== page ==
When V Kishore Chandra Deo became the Union Minister for Panchayati Raj and Tribal Affairs three months ago, both the ministries were in inertia. Recently, the two have gained political profile, courtesy the prime minister’s mandate to revitalise the Forest Rights Act and ensure community governance under the Panchayats (Extension to Scheduled Areas) Deo speaks to Richard Mahapatra and Kumar Sambhav Shrivastava on the challenges ahead
Panchayats Extension to Scheduled Areas (PESA) Act was enacted 15 years ago. Do you feel helpless because it has not yet been implemented?
As the minister of panchayati raj, my first job is to remind people about the existence of PESA. If need arises I can go for further legislation to ensure that states comply with the provisions of PESA. For this, I will talk to chief ministers and ministers in charge of panchayati raj activities.
How could states hold the implementation of PESA for so long?
Unfortunately, they have done this. It is a constitutional violation. Why and how I cannot answer.
You recently said no privately owned company should be allowed to mine in the Scheduled Areas. Please elaborate.
States have their own laws to prevent alienation of land in the Scheduled Areas. An individual cannot just go and buy land there. If a couple of people form a company and call themselves corporate, how can they be allowed to own and exploit mines in such areas? By allowing a private firm to mine, one is giving a go-by to the protection of land alienation acts.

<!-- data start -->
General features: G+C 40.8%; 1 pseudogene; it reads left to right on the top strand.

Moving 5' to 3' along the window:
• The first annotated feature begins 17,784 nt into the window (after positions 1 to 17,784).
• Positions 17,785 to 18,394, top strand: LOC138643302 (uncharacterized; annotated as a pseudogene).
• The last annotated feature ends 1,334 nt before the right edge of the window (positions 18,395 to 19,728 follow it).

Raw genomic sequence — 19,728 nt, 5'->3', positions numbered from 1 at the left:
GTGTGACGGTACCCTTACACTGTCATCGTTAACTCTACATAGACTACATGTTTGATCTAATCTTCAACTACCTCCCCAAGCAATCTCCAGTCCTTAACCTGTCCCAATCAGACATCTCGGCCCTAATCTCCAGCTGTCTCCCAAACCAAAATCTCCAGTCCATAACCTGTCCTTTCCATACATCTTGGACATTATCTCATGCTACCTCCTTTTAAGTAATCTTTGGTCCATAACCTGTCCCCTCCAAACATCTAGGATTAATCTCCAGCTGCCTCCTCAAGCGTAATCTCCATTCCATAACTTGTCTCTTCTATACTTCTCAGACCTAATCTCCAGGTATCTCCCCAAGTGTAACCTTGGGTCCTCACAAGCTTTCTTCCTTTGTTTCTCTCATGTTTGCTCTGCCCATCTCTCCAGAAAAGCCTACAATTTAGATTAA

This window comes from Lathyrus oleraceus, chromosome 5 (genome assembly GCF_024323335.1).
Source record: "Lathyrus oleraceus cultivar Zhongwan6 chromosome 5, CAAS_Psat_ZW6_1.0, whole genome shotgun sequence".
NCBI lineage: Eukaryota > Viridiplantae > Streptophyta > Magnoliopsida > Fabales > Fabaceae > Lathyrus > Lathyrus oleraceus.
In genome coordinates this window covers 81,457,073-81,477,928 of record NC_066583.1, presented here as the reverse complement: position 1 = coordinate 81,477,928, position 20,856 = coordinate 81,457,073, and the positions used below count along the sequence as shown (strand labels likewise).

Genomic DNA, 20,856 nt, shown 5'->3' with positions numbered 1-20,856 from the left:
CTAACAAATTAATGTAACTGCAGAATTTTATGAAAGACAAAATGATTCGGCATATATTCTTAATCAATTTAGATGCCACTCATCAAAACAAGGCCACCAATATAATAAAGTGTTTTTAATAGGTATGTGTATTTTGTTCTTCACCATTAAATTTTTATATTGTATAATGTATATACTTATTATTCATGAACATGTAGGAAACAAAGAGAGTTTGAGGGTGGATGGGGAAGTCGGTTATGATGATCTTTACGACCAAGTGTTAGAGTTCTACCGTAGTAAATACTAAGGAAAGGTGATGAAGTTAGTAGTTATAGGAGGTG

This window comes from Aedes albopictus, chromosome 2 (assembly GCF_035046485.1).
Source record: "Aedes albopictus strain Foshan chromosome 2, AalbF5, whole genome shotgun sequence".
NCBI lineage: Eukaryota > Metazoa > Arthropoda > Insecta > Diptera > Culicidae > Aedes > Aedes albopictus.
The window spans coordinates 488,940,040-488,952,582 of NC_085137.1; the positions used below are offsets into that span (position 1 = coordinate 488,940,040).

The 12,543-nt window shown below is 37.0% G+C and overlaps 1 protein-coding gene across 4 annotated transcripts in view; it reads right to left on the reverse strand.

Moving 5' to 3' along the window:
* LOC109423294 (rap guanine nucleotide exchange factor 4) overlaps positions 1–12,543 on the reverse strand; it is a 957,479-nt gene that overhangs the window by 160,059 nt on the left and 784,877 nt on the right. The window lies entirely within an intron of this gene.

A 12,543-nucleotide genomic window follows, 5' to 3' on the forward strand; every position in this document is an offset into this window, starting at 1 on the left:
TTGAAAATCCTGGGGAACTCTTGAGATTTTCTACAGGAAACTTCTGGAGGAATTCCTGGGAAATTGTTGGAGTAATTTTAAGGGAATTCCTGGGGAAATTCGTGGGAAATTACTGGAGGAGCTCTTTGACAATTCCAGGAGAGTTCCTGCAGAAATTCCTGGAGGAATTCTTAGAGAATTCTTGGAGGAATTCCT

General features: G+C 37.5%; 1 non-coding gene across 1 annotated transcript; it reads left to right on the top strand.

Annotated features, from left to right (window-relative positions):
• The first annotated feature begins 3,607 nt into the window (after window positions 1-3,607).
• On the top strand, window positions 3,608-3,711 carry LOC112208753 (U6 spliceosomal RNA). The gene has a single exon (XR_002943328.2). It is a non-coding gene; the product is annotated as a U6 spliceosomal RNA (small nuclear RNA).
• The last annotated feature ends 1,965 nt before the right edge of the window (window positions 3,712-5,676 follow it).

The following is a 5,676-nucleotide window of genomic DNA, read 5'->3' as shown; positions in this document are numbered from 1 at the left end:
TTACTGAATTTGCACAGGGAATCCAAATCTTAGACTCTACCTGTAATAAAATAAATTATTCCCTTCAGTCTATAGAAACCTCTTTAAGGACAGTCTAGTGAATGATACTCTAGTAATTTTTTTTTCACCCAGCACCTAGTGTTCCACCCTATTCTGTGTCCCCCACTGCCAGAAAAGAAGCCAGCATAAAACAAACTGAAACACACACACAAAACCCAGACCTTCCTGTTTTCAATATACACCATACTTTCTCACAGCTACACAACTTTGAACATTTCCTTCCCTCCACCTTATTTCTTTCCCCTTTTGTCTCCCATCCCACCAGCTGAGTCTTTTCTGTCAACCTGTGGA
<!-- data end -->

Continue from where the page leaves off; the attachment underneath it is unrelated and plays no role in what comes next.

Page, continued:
What is your opinion on mining by public sector undertakings (PSUs)?
Even for PSUs I have my reservations visà- vis minerals and mines exploration. PSUs should do mining for their own consumption. By PSU, I mean a public sector undertaking that requires minerals for its own production and not the companies that trade minerals.
Are you suggesting that one should mine only for domestic consumption?
Minerals are our national wealth. Just mining and exporting raw mineral is a criminal act. There should be no outright mineral lifting for trade. Most developed countries mine the necessary amount and save the rest for future needs. India is still at a nascent stage of development. If we extract all our minerals today, from where will we get them when our economy takes off? We need to evolve a national policy on minerals.
In land acquisition compensation is based on the market value. How can this parameter be applied to tribal land?
If a tribal land has to be acquired, the first criterion is to give pattas (land titles) for the tribals under the Forest Rights Act (FRA). Otherwise, how will one know how much land is in whose possession? Secondly, under PESA the village will have to give its consent for land transfer. Here village means hamlet unit, not the panchayat. As far as compensation in tribal areas is concerned, it should be land-for-land.
You say FRA has not been implemented the way you expected. Explain.
Since the implementation of the Act began in 2008, I have noticed many impediments and difficulties. Many of them arise not from the Act but from the rules and gui delines. I am working to eradicate them.
And what are the key impediments?